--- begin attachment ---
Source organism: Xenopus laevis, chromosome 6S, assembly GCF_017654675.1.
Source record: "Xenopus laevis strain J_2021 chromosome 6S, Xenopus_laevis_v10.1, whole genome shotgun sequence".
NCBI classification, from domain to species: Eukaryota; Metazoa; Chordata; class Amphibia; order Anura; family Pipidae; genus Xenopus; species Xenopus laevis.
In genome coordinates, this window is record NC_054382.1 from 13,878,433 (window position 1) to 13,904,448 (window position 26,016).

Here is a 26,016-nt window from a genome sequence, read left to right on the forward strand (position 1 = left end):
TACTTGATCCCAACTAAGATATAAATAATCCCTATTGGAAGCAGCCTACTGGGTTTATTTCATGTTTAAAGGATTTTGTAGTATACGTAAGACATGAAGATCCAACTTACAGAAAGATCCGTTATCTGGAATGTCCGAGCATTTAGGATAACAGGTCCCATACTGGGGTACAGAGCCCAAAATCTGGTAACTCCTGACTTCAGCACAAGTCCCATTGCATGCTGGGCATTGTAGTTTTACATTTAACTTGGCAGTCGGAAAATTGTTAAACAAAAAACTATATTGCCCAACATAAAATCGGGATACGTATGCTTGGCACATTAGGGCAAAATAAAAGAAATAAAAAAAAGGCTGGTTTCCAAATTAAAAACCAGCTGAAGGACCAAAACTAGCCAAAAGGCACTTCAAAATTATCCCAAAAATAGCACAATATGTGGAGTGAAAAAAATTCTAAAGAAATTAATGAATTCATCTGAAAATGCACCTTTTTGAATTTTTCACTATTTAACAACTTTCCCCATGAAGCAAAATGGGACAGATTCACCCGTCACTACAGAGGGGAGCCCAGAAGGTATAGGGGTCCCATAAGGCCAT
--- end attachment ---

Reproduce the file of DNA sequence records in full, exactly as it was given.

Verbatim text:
Source organism: Xenopus laevis, chromosome 6S, assembly GCF_017654675.1.
Source record: "Xenopus laevis strain J_2021 chromosome 6S, Xenopus_laevis_v10.1, whole genome shotgun sequence".
NCBI classification, from domain to species: Eukaryota; Metazoa; Chordata; class Amphibia; order Anura; family Pipidae; genus Xenopus; species Xenopus laevis.
In genome coordinates, this window is record NC_054382.1 from 13,878,433 (window position 1) to 13,904,448 (window position 26,016).

Here is a 26,016-nt window from a genome sequence, read left to right on the forward strand (position 1 = left end):
TACTTGATCCCAACTAAGATATAAATAATCCCTATTGGAAGCAGCCTACTGGGTTTATTTCATGTTTAAAGGATTTTGTAGTATACGTAAGACATGAAGATCCAACTTACAGAAAGATCCGTTATCTGGAATGTCCGAGCATTTAGGATAACAGGTCCCATACTGGGGTACAGAGCCCAAAATCTGGTAACTCCTGACTTCAGCACAAGTCCCATTGCATGCTGGGCATTGTAGTTTTACATTTAACTTGGCAGTCGGAAAATTGTTAAACAAAAAACTATATTGCCCAACATAAAATCGGGATACGTATGCTTGGCACATTAGGGCAAAATAAAAGAAATAAAAAAAAGGCTGGTTTCCAAATTAAAAACCAGCTGAAGGACCAAAACTAGCCAAAAGGCACTTCAAAATTATCCCAAAAATAGCACAATATGTGGAGTGAAAAAAATTCTAAAGAAATTAATGAATTCATCTGAAAATGCACCTTTTTGAATTTTTCACTATTTAACAACTTTCCCCATGAAGCAAAATGGGACAGATTCACCCGTCACTACAGAGGGGAGCCCAGAAGGTATAGGGGTCCCATAAGGCCAT